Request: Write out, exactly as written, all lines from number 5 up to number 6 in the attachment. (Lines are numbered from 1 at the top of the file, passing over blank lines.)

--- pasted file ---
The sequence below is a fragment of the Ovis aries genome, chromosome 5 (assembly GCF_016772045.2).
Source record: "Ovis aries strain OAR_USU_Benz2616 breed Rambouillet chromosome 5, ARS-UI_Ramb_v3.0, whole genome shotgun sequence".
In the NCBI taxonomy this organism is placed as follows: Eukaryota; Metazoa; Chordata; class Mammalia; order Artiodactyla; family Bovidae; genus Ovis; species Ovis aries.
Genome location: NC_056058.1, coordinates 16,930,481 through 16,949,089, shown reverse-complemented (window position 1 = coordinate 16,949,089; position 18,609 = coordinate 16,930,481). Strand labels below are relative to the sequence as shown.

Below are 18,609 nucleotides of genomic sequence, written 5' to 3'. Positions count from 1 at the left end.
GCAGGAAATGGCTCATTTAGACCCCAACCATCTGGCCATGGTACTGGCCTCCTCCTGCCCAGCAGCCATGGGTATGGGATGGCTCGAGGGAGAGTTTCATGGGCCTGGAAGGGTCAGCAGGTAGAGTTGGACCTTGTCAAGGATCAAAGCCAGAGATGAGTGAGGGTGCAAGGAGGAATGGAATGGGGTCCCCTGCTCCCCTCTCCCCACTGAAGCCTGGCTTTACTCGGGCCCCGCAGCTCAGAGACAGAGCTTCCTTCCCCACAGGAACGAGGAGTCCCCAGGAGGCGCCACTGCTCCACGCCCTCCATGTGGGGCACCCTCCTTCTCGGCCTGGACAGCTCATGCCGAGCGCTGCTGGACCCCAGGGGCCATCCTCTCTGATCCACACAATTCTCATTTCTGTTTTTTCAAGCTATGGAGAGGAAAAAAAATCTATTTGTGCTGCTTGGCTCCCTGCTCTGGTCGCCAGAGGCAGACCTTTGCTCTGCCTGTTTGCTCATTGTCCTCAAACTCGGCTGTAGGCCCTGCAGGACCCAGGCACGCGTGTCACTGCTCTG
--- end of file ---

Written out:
Below are 18,609 nucleotides of genomic sequence, written 5' to 3'. Positions count from 1 at the left end.
GCAGGAAATGGCTCATTTAGACCCCAACCATCTGGCCATGGTACTGGCCTCCTCCTGCCCAGCAGCCATGGGTATGGGATGGCTCGAGGGAGAGTTTCATGGGCCTGGAAGGGTCAGCAGGTAGAGTTGGACCTTGTCAAGGATCAAAGCCAGAGATGAGTGAGGGTGCAAGGAGGAATGGAATGGGGTCCCCTGCTCCCCTCTCCCCACTGAAGCCTGGCTTTACTCGGGCCCCGCAGCTCAGAGACAGAGCTTCCTTCCCCACAGGAACGAGGAGTCCCCAGGAGGCGCCACTGCTCCACGCCCTCCATGTGGGGCACCCTCCTTCTCGGCCTGGACAGCTCATGCCGAGCGCTGCTGGACCCCAGGGGCCATCCTCTCTGATCCACACAATTCTCATTTCTGTTTTTTCAAGCTATGGAGAGGAAAAAAAATCTATTTGTGCTGCTTGGCTCCCTGCTCTGGTCGCCAGAGGCAGACCTTTGCTCTGCCTGTTTGCTCATTGTCCTCAAACTCGGCTGTAGGCCCTGCAGGACCCAGGCACGCGTGTCACTGCTCTG